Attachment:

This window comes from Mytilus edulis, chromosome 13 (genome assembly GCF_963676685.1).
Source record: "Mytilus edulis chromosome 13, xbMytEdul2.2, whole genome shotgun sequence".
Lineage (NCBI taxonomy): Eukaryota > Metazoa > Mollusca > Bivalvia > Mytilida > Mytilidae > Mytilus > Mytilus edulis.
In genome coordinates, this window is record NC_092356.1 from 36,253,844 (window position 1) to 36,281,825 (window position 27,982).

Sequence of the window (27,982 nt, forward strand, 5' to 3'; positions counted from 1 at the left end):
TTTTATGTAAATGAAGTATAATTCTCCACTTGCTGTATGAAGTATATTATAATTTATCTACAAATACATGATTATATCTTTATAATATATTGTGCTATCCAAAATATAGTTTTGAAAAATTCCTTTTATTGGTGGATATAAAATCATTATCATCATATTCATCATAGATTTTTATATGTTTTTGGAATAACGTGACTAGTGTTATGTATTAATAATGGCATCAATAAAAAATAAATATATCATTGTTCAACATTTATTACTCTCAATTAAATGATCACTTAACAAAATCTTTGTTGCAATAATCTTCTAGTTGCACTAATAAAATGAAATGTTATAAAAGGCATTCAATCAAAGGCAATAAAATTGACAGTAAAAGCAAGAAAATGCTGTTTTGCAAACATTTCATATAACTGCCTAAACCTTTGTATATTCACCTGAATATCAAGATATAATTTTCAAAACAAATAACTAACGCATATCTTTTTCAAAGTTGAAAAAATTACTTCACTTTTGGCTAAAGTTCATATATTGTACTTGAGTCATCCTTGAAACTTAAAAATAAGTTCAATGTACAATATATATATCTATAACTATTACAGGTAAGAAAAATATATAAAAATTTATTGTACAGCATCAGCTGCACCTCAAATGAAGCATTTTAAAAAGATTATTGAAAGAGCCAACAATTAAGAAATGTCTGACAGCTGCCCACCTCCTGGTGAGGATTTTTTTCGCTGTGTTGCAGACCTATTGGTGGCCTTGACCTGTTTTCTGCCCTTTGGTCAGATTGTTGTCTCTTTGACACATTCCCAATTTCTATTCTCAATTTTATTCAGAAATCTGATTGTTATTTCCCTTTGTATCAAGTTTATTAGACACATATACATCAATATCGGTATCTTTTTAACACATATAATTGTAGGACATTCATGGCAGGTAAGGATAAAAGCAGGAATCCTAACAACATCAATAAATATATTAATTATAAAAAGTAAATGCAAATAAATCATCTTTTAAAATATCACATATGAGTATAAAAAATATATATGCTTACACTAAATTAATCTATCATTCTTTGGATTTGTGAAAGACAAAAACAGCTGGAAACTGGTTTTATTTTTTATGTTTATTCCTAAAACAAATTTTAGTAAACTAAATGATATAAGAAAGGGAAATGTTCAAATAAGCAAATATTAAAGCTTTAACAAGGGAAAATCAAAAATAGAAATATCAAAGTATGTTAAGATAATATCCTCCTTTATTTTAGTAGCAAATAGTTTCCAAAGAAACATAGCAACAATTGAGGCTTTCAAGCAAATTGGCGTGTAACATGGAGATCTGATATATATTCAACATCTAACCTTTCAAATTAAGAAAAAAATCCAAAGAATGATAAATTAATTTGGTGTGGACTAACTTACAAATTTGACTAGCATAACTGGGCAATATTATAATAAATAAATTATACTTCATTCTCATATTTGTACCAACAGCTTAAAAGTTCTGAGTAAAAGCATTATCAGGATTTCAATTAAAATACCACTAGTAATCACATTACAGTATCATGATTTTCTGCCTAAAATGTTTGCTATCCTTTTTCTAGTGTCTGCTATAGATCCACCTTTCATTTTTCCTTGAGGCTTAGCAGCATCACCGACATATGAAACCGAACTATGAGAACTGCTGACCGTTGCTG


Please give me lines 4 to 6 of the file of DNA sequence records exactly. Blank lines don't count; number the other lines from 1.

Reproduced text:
In genome coordinates, this window is record NC_092356.1 from 36,253,844 (window position 1) to 36,281,825 (window position 27,982).

Sequence of the window (27,982 nt, forward strand, 5' to 3'; positions counted from 1 at the left end):
TTTTATGTAAATGAAGTATAATTCTCCACTTGCTGTATGAAGTATATTATAATTTATCTACAAATACATGATTATATCTTTATAATATATTGTGCTATCCAAAATATAGTTTTGAAAAATTCCTTTTATTGGTGGATATAAAATCATTATCATCATATTCATCATAGATTTTTATATGTTTTTGGAATAACGTGACTAGTGTTATGTATTAATAATGGCATCAATAAAAAATAAATATATCATTGTTCAACATTTATTACTCTCAATTAAATGATCACTTAACAAAATCTTTGTTGCAATAATCTTCTAGTTGCACTAATAAAATGAAATGTTATAAAAGGCATTCAATCAAAGGCAATAAAATTGACAGTAAAAGCAAGAAAATGCTGTTTTGCAAACATTTCATATAACTGCCTAAACCTTTGTATATTCACCTGAATATCAAGATATAATTTTCAAAACAAATAACTAACGCATATCTTTTTCAAAGTTGAAAAAATTACTTCACTTTTGGCTAAAGTTCATATATTGTACTTGAGTCATCCTTGAAACTTAAAAATAAGTTCAATGTACAATATATATATCTATAACTATTACAGGTAAGAAAAATATATAAAAATTTATTGTACAGCATCAGCTGCACCTCAAATGAAGCATTTTAAAAAGATTATTGAAAGAGCCAACAATTAAGAAATGTCTGACAGCTGCCCACCTCCTGGTGAGGATTTTTTTCGCTGTGTTGCAGACCTATTGGTGGCCTTGACCTGTTTTCTGCCCTTTGGTCAGATTGTTGTCTCTTTGACACATTCCCAATTTCTATTCTCAATTTTATTCAGAAATCTGATTGTTATTTCCCTTTGTATCAAGTTTATTAGACACATATACATCAATATCGGTATCTTTTTAACACATATAATTGTAGGACATTCATGGCAGGTAAGGATAAAAGCAGGAATCCTAACAACATCAATAAATATATTAATTATAAAAAGTAAATGCAAATAAATCATCTTTTAAAATATCACATATGAGTATAAAAAATATATATGCTTACACTAAATTAATCTATCATTCTTTGGATTTGTGAAAGACAAAAACAGCTGGAAACTGGTTTTATTTTTTATGTTTATTCCTAAAACAAATTTTAGTAAACTAAATGATATAAGAAAGGGAAATGTTCAAATAAGCAAATATTAAAGCTTTAACAAGGGAAAATCAAAAATAGAAATATCAAAGTATGTTAAGATAATATCCTCCTTTATTTTAGTAGCAAATAGTTTCCAAAGAAACATAGCAACAATTGAGGCTTTCAAGCAAATTGGCGTGTAACATGGAGATCTGATATATATTCAACATCTAACCTTTCAAATTAAGAAAAAAATCCAAAGAATGATAAATTAATTTGGTGTGGACTAACTTACAAATTTGACTAGCATAACTGGGCAATATTATAATAAATAAATTATACTTCATTCTCATATTTGTACCAACAGCTTAAAAGTTCTGAGTAAAAGCATTATCAGGATTTCAATTAAAATACCACTAGTAATCACATTACAGTATCATGATTTTCTGCCTAAAATGTTTGCTATCCTTTTTCTAGTGTCTGCTATAGATCCACCTTTCATTTTTCCTTGAGGCTTAGCAGCATCACCGACATATGAAACCGAACTATGAGAACTGCTGACCGTTGCTG